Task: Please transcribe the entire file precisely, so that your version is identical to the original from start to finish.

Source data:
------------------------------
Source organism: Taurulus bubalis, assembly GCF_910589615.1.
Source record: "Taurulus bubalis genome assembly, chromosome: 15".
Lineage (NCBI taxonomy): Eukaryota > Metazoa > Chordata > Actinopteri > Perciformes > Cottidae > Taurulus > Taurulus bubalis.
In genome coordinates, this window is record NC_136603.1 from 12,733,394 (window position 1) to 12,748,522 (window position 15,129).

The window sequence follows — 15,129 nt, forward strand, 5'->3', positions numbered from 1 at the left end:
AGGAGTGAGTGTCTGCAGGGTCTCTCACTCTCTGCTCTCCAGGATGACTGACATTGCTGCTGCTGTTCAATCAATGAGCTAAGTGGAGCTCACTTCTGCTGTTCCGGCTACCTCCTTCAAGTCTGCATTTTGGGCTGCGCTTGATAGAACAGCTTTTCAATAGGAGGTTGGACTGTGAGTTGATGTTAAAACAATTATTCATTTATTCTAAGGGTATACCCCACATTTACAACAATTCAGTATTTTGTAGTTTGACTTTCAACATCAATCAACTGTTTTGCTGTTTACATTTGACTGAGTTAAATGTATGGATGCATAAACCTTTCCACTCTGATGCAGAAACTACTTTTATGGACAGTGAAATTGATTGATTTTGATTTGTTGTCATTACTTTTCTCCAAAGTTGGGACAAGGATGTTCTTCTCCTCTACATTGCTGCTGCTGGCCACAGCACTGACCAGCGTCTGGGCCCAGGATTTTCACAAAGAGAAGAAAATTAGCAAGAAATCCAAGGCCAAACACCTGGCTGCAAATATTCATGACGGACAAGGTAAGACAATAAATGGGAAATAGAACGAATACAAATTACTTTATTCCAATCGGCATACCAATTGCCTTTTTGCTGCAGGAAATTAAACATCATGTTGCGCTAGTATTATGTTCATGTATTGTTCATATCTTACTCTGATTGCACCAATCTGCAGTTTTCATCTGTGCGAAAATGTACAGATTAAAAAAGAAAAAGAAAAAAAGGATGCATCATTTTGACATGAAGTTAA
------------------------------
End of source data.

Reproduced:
Source organism: Taurulus bubalis, assembly GCF_910589615.1.
Source record: "Taurulus bubalis genome assembly, chromosome: 15".
Lineage (NCBI taxonomy): Eukaryota > Metazoa > Chordata > Actinopteri > Perciformes > Cottidae > Taurulus > Taurulus bubalis.
In genome coordinates, this window is record NC_136603.1 from 12,733,394 (window position 1) to 12,748,522 (window position 15,129).

The window sequence follows — 15,129 nt, forward strand, 5'->3', positions numbered from 1 at the left end:
AGGAGTGAGTGTCTGCAGGGTCTCTCACTCTCTGCTCTCCAGGATGACTGACATTGCTGCTGCTGTTCAATCAATGAGCTAAGTGGAGCTCACTTCTGCTGTTCCGGCTACCTCCTTCAAGTCTGCATTTTGGGCTGCGCTTGATAGAACAGCTTTTCAATAGGAGGTTGGACTGTGAGTTGATGTTAAAACAATTATTCATTTATTCTAAGGGTATACCCCACATTTACAACAATTCAGTATTTTGTAGTTTGACTTTCAACATCAATCAACTGTTTTGCTGTTTACATTTGACTGAGTTAAATGTATGGATGCATAAACCTTTCCACTCTGATGCAGAAACTACTTTTATGGACAGTGAAATTGATTGATTTTGATTTGTTGTCATTACTTTTCTCCAAAGTTGGGACAAGGATGTTCTTCTCCTCTACATTGCTGCTGCTGGCCACAGCACTGACCAGCGTCTGGGCCCAGGATTTTCACAAAGAGAAGAAAATTAGCAAGAAATCCAAGGCCAAACACCTGGCTGCAAATATTCATGACGGACAAGGTAAGACAATAAATGGGAAATAGAACGAATACAAATTACTTTATTCCAATCGGCATACCAATTGCCTTTTTGCTGCAGGAAATTAAACATCATGTTGCGCTAGTATTATGTTCATGTATTGTTCATATCTTACTCTGATTGCACCAATCTGCAGTTTTCATCTGTGCGAAAATGTACAGATTAAAAAAGAAAAAGAAAAAAAGGATGCATCATTTTGACATGAAGTTAA